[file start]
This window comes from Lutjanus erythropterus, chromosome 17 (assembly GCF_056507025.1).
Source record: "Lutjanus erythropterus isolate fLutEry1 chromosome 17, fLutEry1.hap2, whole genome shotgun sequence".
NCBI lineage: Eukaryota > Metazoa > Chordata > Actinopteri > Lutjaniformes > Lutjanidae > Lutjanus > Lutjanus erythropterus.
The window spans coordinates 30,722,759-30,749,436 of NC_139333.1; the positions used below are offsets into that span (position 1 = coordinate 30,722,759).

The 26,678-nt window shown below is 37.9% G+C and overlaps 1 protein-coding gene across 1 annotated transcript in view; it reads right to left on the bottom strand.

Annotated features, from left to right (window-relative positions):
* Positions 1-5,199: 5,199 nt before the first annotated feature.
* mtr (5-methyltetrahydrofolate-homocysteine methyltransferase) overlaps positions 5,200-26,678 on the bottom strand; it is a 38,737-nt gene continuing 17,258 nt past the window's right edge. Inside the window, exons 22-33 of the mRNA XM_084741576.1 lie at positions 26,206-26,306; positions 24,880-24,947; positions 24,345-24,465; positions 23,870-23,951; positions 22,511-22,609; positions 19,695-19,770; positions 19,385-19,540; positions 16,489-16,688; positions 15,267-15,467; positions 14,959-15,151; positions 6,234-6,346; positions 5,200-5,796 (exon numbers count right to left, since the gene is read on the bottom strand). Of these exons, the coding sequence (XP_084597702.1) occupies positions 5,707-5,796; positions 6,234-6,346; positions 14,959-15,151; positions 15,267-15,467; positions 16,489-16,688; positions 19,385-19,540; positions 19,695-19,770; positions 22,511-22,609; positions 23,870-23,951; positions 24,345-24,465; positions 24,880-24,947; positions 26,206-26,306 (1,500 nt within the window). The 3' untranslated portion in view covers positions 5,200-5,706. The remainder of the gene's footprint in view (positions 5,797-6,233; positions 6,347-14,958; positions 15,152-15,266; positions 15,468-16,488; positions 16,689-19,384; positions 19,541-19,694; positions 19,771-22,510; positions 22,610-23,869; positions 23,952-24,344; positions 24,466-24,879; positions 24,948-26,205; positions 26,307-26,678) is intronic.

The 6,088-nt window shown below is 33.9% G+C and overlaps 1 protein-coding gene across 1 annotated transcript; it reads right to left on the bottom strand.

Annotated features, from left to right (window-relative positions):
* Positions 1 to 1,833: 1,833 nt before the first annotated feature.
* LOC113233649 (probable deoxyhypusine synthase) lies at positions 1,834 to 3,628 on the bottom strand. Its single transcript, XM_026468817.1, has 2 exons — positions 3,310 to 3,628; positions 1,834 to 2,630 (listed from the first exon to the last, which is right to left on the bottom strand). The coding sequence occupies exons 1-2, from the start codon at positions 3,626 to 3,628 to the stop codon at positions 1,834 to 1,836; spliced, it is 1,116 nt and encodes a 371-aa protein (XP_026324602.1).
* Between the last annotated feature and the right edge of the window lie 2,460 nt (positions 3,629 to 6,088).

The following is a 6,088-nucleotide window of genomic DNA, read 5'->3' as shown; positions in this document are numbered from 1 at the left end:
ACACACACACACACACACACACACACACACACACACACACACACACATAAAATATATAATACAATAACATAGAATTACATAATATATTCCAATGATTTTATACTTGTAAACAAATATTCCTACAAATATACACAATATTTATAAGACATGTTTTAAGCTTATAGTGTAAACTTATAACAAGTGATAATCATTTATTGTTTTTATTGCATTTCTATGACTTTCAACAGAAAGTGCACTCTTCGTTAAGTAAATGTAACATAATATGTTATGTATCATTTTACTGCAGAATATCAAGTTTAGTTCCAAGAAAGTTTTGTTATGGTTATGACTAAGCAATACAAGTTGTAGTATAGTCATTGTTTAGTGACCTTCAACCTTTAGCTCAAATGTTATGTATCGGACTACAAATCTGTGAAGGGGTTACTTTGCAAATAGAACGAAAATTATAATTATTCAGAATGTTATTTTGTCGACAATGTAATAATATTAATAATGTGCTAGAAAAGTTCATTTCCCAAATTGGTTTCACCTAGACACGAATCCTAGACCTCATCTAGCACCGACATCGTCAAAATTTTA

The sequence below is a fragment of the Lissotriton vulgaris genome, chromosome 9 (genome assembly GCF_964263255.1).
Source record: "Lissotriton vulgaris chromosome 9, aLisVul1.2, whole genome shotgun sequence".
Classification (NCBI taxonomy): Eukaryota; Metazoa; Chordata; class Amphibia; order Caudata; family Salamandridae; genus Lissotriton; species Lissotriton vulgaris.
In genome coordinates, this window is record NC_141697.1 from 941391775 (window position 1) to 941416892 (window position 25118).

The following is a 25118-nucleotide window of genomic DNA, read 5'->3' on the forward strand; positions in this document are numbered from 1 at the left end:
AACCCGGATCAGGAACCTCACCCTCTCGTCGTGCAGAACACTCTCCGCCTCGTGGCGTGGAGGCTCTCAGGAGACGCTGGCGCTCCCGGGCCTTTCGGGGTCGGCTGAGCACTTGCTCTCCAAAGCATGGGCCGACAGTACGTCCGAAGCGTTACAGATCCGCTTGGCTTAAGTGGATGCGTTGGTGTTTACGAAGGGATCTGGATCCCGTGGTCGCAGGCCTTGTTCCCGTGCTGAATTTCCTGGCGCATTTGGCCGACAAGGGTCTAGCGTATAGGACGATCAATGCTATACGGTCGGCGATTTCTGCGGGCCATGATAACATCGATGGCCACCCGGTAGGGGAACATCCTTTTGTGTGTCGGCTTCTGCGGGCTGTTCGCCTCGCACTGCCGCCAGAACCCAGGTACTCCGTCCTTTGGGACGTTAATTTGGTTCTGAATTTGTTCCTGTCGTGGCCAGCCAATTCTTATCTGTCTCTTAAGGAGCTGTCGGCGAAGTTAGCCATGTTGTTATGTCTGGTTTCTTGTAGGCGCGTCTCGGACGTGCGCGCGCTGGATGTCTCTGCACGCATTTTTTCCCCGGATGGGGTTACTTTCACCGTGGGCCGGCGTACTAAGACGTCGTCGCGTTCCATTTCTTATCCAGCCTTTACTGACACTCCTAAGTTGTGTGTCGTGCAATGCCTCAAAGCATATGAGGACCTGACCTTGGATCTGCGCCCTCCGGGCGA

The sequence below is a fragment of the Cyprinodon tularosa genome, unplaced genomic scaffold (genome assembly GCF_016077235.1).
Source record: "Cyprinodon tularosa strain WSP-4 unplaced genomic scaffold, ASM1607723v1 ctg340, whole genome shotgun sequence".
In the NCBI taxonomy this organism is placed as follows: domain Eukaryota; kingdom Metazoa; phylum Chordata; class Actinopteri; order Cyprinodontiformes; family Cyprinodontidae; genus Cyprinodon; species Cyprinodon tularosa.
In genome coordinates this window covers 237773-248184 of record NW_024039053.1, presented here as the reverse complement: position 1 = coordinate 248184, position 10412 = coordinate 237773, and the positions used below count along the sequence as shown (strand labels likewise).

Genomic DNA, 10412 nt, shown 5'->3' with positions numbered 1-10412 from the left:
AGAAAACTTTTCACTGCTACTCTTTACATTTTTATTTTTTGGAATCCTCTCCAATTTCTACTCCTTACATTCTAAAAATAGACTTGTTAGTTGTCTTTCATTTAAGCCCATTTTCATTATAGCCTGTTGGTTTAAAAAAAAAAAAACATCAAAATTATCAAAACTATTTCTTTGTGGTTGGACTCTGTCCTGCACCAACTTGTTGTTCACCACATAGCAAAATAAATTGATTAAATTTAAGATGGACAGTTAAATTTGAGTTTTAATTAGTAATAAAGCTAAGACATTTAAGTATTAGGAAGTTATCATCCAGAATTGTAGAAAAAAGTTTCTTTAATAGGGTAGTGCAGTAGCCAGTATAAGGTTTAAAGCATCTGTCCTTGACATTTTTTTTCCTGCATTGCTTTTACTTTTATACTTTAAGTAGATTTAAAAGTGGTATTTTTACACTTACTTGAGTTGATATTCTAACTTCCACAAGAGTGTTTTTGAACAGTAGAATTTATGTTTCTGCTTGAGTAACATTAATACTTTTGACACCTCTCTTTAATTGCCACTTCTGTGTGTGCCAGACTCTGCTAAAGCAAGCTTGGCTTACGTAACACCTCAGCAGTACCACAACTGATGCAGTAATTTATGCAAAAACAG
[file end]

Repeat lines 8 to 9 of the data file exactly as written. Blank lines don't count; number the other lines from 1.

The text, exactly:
* mtr (5-methyltetrahydrofolate-homocysteine methyltransferase) overlaps positions 5,200-26,678 on the bottom strand; it is a 38,737-nt gene continuing 17,258 nt past the window's right edge. Inside the window, exons 22-33 of the mRNA XM_084741576.1 lie at positions 26,206-26,306; positions 24,880-24,947; positions 24,345-24,465; positions 23,870-23,951; positions 22,511-22,609; positions 19,695-19,770; positions 19,385-19,540; positions 16,489-16,688; positions 15,267-15,467; positions 14,959-15,151; positions 6,234-6,346; positions 5,200-5,796 (exon numbers count right to left, since the gene is read on the bottom strand). Of these exons, the coding sequence (XP_084597702.1) occupies positions 5,707-5,796; positions 6,234-6,346; positions 14,959-15,151; positions 15,267-15,467; positions 16,489-16,688; positions 19,385-19,540; positions 19,695-19,770; positions 22,511-22,609; positions 23,870-23,951; positions 24,345-24,465; positions 24,880-24,947; positions 26,206-26,306 (1,500 nt within the window). The 3' untranslated portion in view covers positions 5,200-5,706. The remainder of the gene's footprint in view (positions 5,797-6,233; positions 6,347-14,958; positions 15,152-15,266; positions 15,468-16,488; positions 16,689-19,384; positions 19,541-19,694; positions 19,771-22,510; positions 22,610-23,869; positions 23,952-24,344; positions 24,466-24,879; positions 24,948-26,205; positions 26,307-26,678) is intronic.

The 6,088-nt window shown below is 33.9% G+C and overlaps 1 protein-coding gene across 1 annotated transcript; it reads right to left on the bottom strand.